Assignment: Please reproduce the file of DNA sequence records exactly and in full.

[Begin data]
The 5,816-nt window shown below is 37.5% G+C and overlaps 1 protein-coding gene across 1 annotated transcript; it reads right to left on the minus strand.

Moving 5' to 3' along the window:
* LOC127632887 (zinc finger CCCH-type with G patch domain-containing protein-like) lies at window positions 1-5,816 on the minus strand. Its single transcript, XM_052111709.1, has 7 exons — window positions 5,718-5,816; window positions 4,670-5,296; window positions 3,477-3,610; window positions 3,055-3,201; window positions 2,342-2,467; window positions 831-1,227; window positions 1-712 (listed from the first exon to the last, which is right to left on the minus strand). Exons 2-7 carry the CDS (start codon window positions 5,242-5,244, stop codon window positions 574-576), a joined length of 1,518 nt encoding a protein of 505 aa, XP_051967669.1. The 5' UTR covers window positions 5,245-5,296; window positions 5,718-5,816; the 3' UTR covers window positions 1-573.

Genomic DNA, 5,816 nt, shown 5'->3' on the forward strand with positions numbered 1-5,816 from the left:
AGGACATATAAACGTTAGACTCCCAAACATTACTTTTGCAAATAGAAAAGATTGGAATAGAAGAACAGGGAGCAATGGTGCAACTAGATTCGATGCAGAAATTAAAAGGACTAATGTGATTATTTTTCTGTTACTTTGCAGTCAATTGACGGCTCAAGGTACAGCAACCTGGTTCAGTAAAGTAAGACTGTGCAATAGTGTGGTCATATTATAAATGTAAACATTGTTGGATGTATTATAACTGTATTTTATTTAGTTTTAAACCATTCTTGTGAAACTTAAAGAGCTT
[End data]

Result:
The 5,816-nt window shown below is 37.5% G+C and overlaps 1 protein-coding gene across 1 annotated transcript; it reads right to left on the minus strand.

Moving 5' to 3' along the window:
* LOC127632887 (zinc finger CCCH-type with G patch domain-containing protein-like) lies at window positions 1-5,816 on the minus strand. Its single transcript, XM_052111709.1, has 7 exons — window positions 5,718-5,816; window positions 4,670-5,296; window positions 3,477-3,610; window positions 3,055-3,201; window positions 2,342-2,467; window positions 831-1,227; window positions 1-712 (listed from the first exon to the last, which is right to left on the minus strand). Exons 2-7 carry the CDS (start codon window positions 5,242-5,244, stop codon window positions 574-576), a joined length of 1,518 nt encoding a protein of 505 aa, XP_051967669.1. The 5' UTR covers window positions 5,245-5,296; window positions 5,718-5,816; the 3' UTR covers window positions 1-573.

Genomic DNA, 5,816 nt, shown 5'->3' on the forward strand with positions numbered 1-5,816 from the left:
AGGACATATAAACGTTAGACTCCCAAACATTACTTTTGCAAATAGAAAAGATTGGAATAGAAGAACAGGGAGCAATGGTGCAACTAGATTCGATGCAGAAATTAAAAGGACTAATGTGATTATTTTTCTGTTACTTTGCAGTCAATTGACGGCTCAAGGTACAGCAACCTGGTTCAGTAAAGTAAGACTGTGCAATAGTGTGGTCATATTATAAATGTAAACATTGTTGGATGTATTATAACTGTATTTTATTTAGTTTTAAACCATTCTTGTGAAACTTAAAGAGCTT